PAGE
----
Vessel formation in biodegradable bone substitution material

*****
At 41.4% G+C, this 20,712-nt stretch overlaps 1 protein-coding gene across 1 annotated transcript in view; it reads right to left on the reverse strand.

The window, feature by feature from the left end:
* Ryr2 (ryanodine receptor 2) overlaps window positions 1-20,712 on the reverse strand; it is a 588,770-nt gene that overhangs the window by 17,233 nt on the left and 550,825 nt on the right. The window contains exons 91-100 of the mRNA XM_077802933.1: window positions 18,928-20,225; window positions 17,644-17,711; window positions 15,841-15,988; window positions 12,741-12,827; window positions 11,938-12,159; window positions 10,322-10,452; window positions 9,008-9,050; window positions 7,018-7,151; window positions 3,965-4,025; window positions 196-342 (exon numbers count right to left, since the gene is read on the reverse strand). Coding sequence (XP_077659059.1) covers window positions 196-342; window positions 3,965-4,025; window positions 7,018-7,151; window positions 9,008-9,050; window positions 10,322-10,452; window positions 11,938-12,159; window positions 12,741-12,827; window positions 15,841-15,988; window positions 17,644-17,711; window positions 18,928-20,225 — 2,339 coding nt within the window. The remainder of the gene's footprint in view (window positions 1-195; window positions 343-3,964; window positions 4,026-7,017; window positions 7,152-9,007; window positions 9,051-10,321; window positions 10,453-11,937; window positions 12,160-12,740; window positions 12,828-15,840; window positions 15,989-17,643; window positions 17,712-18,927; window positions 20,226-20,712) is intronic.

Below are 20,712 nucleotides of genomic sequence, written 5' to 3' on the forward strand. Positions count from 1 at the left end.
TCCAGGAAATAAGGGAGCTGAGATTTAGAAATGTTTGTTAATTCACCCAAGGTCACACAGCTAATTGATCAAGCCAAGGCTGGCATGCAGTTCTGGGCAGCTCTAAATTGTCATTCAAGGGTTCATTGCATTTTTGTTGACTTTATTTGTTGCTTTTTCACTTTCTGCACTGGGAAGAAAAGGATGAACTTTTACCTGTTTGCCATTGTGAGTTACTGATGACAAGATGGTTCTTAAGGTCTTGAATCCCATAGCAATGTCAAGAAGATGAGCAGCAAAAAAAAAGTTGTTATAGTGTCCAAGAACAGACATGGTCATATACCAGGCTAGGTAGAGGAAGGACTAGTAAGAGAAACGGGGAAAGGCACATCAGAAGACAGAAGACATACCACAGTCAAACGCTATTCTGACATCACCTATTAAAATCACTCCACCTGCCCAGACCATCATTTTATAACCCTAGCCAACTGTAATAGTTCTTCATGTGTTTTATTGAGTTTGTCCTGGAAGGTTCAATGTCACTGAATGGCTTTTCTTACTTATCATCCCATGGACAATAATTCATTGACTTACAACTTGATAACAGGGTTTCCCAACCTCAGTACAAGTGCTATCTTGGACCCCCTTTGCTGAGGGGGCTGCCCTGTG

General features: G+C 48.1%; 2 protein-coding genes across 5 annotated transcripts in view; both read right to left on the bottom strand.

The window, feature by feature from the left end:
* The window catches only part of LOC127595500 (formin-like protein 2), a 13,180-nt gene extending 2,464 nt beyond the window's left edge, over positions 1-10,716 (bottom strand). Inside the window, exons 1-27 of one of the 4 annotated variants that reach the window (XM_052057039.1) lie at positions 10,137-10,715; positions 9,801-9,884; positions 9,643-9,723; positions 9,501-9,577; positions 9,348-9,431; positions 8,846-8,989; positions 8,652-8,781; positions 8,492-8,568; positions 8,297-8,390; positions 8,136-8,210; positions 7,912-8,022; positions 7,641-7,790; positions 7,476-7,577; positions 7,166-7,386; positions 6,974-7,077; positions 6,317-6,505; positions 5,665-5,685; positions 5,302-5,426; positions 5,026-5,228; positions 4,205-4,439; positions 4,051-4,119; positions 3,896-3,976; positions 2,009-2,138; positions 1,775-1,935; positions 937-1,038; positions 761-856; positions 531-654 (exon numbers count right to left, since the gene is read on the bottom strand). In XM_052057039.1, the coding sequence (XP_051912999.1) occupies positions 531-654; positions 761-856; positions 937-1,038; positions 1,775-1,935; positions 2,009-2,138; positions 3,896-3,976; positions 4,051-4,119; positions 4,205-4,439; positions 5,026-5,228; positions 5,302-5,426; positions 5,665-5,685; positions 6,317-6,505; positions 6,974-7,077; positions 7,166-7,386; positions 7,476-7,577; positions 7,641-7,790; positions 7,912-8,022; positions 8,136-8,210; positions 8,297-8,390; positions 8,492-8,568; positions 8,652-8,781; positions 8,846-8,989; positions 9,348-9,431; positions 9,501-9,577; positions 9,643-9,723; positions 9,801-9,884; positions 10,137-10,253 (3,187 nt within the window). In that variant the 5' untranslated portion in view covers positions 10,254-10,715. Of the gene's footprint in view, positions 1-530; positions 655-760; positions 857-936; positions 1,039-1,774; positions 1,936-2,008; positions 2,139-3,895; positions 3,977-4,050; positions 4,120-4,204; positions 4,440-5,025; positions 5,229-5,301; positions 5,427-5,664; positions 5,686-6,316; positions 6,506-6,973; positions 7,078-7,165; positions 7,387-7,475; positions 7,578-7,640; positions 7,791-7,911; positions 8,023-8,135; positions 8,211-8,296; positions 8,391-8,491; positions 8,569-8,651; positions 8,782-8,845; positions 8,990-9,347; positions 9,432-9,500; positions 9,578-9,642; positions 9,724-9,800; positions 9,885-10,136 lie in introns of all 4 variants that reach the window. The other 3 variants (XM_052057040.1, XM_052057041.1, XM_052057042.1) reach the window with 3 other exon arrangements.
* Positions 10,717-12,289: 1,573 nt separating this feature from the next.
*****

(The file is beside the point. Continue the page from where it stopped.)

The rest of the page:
Introduction: Remodeling bone tissue by insertion of resorbable bone substitution material (BSM) is a therapeutic strategy for bone defects caused by malignant diseases like multiple myeloma (MM). The migration and tube formation of vascular endothelial cells (EC) in the material is a prerequisite for successful angiogenesis as part of bone regeneration1. For the application of BSM in cancer patients it has to be considered that tumor cells may have angiogenic capacity on their own and that they are able to propagate osteolytic activity at the same time. To promote angiogenesis, growth factors (GF) like VEGF are often bound to the replacement material via heparin to induce cell migration and vessel ingrowth2. As heparin can enhance osteoclastic bone resorption by sequestering osteoprotegerin (OPG)3 we screened for alternative poly-saccharides (PS) to promote non malignant cell proliferation, GF binding and bone formation. Materials and methods: Besides heparin as an established PS we screened other PS for their angiogenic potential (tube formation assay), growth factor binding (microscale thermophoresis) and influence on proliferation of EC, fibroblasts andMMcells. All these are abilities important for angiogenesis and bone-turnover. Finally we applied co-cultures of fibroblasts and EC on collagen-based, PS coated, cylindrically BSM (3 x 5 mm) and analyzed for cellmigration and tube formation. Results: The PS investigated showed divergent results on the proliferation of selected cell types, promotion of angiogenesis and OPG binding. A promising candidate was a cellulose sulfate with special sulfatation pattern (TACS). Unlike heparin TACS did not reduce the proliferation of endothelial cells while still showing a similar angiogenic capacity. In addition TACS binds OPG to a lower extent than heparin. In 3D cultures of BSM coated with TACS vessels tend to form earlier than in control scaffolds. After 28 days in cell culture BSM were colonized to almost 90% by cells while lumen containing vessels formed in the upper parts of the scaffold (~50%) (Fig. 1). Other cellulose sulfates improved the proliferation of EC or hampered the proliferation of MM so that a combined application of these together with TACSswill be the next step. Discussion and conclusions: Co-culture of fibroblasts and HUVECs on collagen matrix leads to a vessel network in the BSM making this a promising combination of cells for preseeding. We showed that PS can improve the ability of early vessels formation, proliferation and growth factor binding. As no PS so far possesses all good attributes alone, we plan to modify the scaffolds with a combination of different PS. This way we hope to find a reliable tool to improve bone healing in multiple myeloma patients. Acknowledgments: The support by the SFB TRR79 and the DKFZ Light Microscopy Facility is gratefully acknowledged. Disclosures: The authors have nothing to disclose.